(see link at end)…I had read a quote from Hélène in which she had reportedly said that she has to take the odd break from Ustinov because, “You couldn’t live with Peter day and night. You’d get confused. Sometimes it’s like living with 12 people.” Does she really think that? He says I’ll have to ask her. I knock on the bedroom door. Come in, she says. She’s taking her stockings off. She tells me that she’ll be out in a sec.
Ustinov translates my question for her. (They always talk French to each other at home in Switzerland). She draws in a deep breath and tuts. “I certainly didn’t say that like that. No, no. But yes, Peter is not one person. He is so many persons, that is true. He is a genius.” Read More:http://www.guardian.co.uk/film/2002/sep/23/artsfeatures.books
…Six weeks after Ustinov’s birth, his deeply religious maternal grandmother, then living in Cairo, insisted that he be baptized a Lutheran in water from the River Jordan. Ustinov’s agnostic father reluctantly agreed to meet her halfway, at Stuttgart, to which city he transported Peter in a basket lent by the White Heather Laundry. River Jordan water from a hot-water bottle was dripped onto Peter and he duly became a Lutheran. The ceremony had no lasting effects. Ustinov later declared: ” I believe people should be judged by their behavior rather than by what they think. I prefer an agnostic who helps an old lady across the road to a theologian too busy with his religion to notice that she wants to cross. Religion is temperamental and climatic- I can’t imagine a Norwegian on a pilgrimage to Rome; he wouldn’t look right or feel right.”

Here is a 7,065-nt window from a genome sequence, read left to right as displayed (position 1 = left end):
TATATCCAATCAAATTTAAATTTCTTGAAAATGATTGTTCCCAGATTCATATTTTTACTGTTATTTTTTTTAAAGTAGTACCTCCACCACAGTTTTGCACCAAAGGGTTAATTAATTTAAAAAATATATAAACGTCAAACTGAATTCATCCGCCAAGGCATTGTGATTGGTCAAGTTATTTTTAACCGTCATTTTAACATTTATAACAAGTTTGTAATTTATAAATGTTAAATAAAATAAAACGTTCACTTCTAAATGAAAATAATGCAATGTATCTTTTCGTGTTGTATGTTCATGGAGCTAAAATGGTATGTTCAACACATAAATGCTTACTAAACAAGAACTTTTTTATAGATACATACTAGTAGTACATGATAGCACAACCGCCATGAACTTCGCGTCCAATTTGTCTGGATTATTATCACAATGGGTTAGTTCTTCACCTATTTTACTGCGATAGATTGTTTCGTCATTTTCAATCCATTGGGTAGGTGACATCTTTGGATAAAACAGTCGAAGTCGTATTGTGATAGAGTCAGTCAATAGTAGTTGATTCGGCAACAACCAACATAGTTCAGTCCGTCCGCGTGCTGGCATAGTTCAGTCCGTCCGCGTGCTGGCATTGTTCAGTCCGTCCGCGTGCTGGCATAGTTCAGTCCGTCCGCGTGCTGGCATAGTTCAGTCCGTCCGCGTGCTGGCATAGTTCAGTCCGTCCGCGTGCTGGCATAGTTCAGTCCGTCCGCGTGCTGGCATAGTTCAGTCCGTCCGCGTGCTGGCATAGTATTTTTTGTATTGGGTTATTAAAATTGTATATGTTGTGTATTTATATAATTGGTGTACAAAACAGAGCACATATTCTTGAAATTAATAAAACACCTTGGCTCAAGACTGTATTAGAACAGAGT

The boy had an easy and peaceful upbringing. His mother, an amateur painter, brought home artists for dinner; his father brought journalists, diplomats, exiles- all of whom sharpened Peter’s instinctive ability to catch personality, voice, and attitude. One of his earliest recollections was that of appearing entirely nude, before his parents’ friends, to impersonate Prime Minister Bonar law. He quickly manifested the talent for drawing that later enabled him to dash off lightning-fast sketches of politicians, artists, and friends. At the age of nine he outraged his mother’s cook, who doubled as her model, by proposing to paint her in the nude.
“As an only child,”said Ustinov, “I soon settled into a small bachelor existence. It gave me self-reliance, but at times it was lonely. I had another difficulty to contend with: I wasn’t English. Oliver St. John Gogarty used to say that the only way to make the English treat you as an equal is to treat them as superiors.” ( to be continued)…